The Internet might well be the world’s miracle communications medium – the go-to source for a wealth of quality information. Knowledge is just a Google or Wikipedia search away. But one thing is very clear: when it comes to fanning the flames of fake controversy, its abilities are just as miraculous.
Last week, the Twitterverse and webosphere were all excited over the actions of advertising sage, Alex Bogusky, and his insurgent-like move. Even USA Today got in on the act. Bogusky, 49, alternatively known as “Advertising’s Elvis,” was the brains behind a new video for the Center for Science in the Public Interest, a nonprofit and watchdog group, that pretty much went to town on the entire soft drink industry and the dangers of sugary drinks. A family of obese polar bears learns the error of their ways and gives up soft drinks while a collection of facts drive home the medical risks associated with consumption.
That’s all well and good. But the “controversy” is this: It wasn’t long ago that Coca-Cola hired Bogusky’s former ad agency, CP&B, for its Coke Zero campaign. And so, Ad Age and others have asked whether it’s OK or not for Bogusky, or anyone else for that matter, to lambast their former employer indirectly and then play for the proverbial “other team.”
I don’t know about you, but all this hype seems a bit bogus. Of course it’s OK for Bogusky to change sides. It’s just a question of how it’s done.
Unlike criminal acts whose legal prosecution is time restricted, there’s no similar statute of limitations on when a person can or can’t shift careers. There is, of course, a court of public opinion as well as contractual non-compete clauses and the like that, in theory, could restrict Bogusky-like actions. But in this rather benign case, none of that seems to be at issue. There’s no evidence Bogusky worked on the video out of any specific malice or to get even with someone he didn’t like. No insider names have been named and aside from the possibility of a little brand bruising for soda companies, (Coca-Cola recently reported a net income of $2.79 billion) no one’s been hurt.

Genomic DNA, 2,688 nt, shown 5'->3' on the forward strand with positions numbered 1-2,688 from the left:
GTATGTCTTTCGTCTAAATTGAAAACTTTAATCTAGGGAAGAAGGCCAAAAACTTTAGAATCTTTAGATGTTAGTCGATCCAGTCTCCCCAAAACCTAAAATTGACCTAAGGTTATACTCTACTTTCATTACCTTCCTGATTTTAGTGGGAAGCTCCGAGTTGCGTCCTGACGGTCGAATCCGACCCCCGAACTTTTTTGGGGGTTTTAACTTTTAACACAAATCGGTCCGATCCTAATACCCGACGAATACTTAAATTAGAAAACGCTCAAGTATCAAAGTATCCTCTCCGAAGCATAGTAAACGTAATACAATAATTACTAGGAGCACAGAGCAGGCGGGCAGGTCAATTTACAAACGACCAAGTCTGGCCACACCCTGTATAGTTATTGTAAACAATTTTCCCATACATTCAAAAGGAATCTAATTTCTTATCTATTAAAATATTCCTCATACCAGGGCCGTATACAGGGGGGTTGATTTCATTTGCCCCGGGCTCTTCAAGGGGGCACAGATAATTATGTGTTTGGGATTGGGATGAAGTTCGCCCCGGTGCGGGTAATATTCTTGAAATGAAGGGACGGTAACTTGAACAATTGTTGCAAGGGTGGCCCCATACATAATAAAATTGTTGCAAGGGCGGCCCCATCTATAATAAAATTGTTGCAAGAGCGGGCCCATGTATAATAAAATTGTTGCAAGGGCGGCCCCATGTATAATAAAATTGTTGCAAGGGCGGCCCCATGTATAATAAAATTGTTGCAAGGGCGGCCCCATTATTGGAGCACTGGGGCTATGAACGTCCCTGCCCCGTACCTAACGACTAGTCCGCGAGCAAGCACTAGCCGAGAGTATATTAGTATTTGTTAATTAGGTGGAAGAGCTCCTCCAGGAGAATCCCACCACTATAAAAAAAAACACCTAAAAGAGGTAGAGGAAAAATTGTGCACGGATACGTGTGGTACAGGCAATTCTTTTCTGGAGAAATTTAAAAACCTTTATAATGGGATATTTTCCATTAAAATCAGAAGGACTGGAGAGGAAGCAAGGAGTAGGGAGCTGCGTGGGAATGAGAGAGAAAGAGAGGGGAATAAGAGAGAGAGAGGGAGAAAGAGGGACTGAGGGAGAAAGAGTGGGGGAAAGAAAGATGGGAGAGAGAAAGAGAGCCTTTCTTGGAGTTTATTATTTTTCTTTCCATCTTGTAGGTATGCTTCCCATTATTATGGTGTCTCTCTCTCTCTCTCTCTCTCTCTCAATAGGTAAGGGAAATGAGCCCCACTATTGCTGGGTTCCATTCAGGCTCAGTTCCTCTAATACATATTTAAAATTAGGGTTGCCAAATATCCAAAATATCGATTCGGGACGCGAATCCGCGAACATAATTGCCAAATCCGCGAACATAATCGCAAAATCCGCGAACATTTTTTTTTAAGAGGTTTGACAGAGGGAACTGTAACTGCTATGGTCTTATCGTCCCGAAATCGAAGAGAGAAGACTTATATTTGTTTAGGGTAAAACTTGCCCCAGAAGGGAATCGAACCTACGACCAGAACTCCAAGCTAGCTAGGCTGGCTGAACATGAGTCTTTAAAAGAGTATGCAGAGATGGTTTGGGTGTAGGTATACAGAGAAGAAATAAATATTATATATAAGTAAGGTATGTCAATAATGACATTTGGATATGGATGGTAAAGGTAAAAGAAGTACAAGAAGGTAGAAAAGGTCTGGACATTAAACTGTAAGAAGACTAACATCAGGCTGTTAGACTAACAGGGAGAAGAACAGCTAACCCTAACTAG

Of course, the American Beverage Association and Coca Cola says otherwise:
“This is irresponsible and grandstanding and will not help anyone understand energy balance,” says Coca-Cola spokeswoman Susan Stribling, in a USA Today article. “It also distorts the facts while we and our industry partners are working with government and civil society on real solutions.”
But the reality is that back in 2010, Bogusky had a change of heart. The industry had left a bad taste in his mouth and he found himself fed up working for clients that included Coca Cola, Domino’s, and Burger King. It may be a bitter truth, but talented people in our industry often aren’t in it for some greater cosmic, moral or ethical truth. They do things out of passion. They work their jobs to pay the bills. Think of Bogusky’s decision as if it were Hollywood. Whether he’s selling soft drinks, bashing Big Tobacco, or turning on those same soft drink makers, is just another part. Another character piece or role-playing. Not bad. Not good. All roles pay the bills and I’m sure in this case, exercise his formidable creative talents.
Watching Bogusky’s 3-minute and 47-second video, I can honestly say it’s nearly as controversy- free as Coke Zero is from calories. So was Bogusky’s move bogus?
Not even close.
But some people’s reactions to it certainly were. Maybe they should cool their emotions with a cold drink – sweetened or unsweetened, whichever they prefer.
For Bogusky, I’d call his move a PR lesson in sweet success.